Rosacea is a common skin condition that creates redness in the face and may produce small, red bumps. It mainly occurs in middle-aged women with fair skin, but as we see with Bill Clinton, it can occur in anyone. Rosacea can worsen over time, and signs and symptoms may flare up for weeks to months before subsiding. 

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Meet Tara, our lead fertility coordinator

[fa icon="calendar'] May 19, 2016 / by Robert Wallace, BS, CCRC - posted in IVF

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Meet Tara – the lead coordinator on the IVF fertility trial. Tara has been working in the fertility field since 2012 as a nurse at Fertility Treatment Center (FTC). She has been interested in women’s health all throughout nursing school and knew that once she obtained her RN license that she would want to try and find a job in that area. She was given the opportunity to work at FTC in 2012. Tara has two kids herself, and loves the idea of helping people become pregnant and knows the joy that kids can bring to your life. Helping someone feel the same joy that she has, is what got her interested in research. Tara joined Physicians Research Group in 2015 and is now the lead coordinator on the fertility trials. We are currently enrolling patients in a study that compares two FDA approved drugs used in an IVF cycle. Tara has provided an overview of how the first visit goes and what the consenting process is like for patients interested in this trial.

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Why should I Participate in a clinical trial?

[fa icon="calendar'] May 4, 2016 / by Heather Ginn posted in Clinical Trials

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Welcome back to The Research Room!

This week we are going to explore what you should consider before choosing to be a part of a clinical trial. Regardless of the countless information you can read about online, or speak to your doctor about, it comes down to a healthy and safe relationship with the researcher and patient. Honesty, Trust, and Respect.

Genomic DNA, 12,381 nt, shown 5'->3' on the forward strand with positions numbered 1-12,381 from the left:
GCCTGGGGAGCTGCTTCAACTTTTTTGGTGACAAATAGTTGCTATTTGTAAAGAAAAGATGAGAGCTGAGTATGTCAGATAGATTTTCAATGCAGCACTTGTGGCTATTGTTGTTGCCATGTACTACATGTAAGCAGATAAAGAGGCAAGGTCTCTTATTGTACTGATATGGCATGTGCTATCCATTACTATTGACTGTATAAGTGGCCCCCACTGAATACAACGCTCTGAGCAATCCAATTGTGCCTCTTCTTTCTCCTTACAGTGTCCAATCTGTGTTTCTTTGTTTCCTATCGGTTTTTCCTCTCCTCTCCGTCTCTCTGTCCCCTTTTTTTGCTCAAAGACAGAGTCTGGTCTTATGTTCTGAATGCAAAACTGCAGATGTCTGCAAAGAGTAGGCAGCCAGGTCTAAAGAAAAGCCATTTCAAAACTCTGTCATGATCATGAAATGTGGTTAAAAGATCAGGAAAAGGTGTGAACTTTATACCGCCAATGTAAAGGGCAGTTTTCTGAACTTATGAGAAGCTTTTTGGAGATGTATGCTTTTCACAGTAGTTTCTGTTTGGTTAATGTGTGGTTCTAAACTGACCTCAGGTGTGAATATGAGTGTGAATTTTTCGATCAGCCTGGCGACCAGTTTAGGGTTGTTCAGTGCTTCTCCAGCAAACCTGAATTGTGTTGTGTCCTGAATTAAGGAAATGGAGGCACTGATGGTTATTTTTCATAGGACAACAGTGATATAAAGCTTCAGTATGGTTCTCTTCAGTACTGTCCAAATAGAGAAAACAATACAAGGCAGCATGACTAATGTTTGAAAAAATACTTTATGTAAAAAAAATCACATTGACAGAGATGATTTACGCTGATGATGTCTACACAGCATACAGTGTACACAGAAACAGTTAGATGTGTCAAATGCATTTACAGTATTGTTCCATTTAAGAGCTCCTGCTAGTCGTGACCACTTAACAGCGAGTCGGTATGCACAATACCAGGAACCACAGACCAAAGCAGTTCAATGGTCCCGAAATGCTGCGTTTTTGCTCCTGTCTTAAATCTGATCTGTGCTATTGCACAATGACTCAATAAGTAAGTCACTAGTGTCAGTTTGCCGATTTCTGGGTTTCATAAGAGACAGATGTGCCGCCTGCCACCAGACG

According to Webster Dictionary here are the following definitions:

Honesty: the quality of being fair and truthful: the quality of being honest

Trust: belief that someone or something is reliable, good, honest, effective, etc.

Respect: a feeling or understanding that someone or something is important, serious, etc., and should be treated in an appropriate way

These three words are so simple, yet complex. We in our daily lives, try to strive for them from personal relationships to professional. If one of these factors is jeopardized, the entire relationship crumbles. When starting off with any Clinical Trial, I want to stress to you the urgency of asking questions and gaining a confident relationship with your Doctor/and researchers. There are no “stupid” questions.

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In Vitro Fertilization and Clincial Research

[fa icon="calendar'] May 2, 2016 / by Robert Wallace, BS, CCRC - posted in IVF

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This Study is Closed to Enrollment

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Welcome to The Research Room. We are dedicated to providing patients with knowledge about their medical condition and highlighting potential treatment options through clinical trials. In reading our posts we hope that you will understand and maybe learn some additional information about your medical condition.

Infertility – "The inability to conceive after 12 months of unprotected intercourse," as described by the American Society of Reproductive Medicine (ASRM).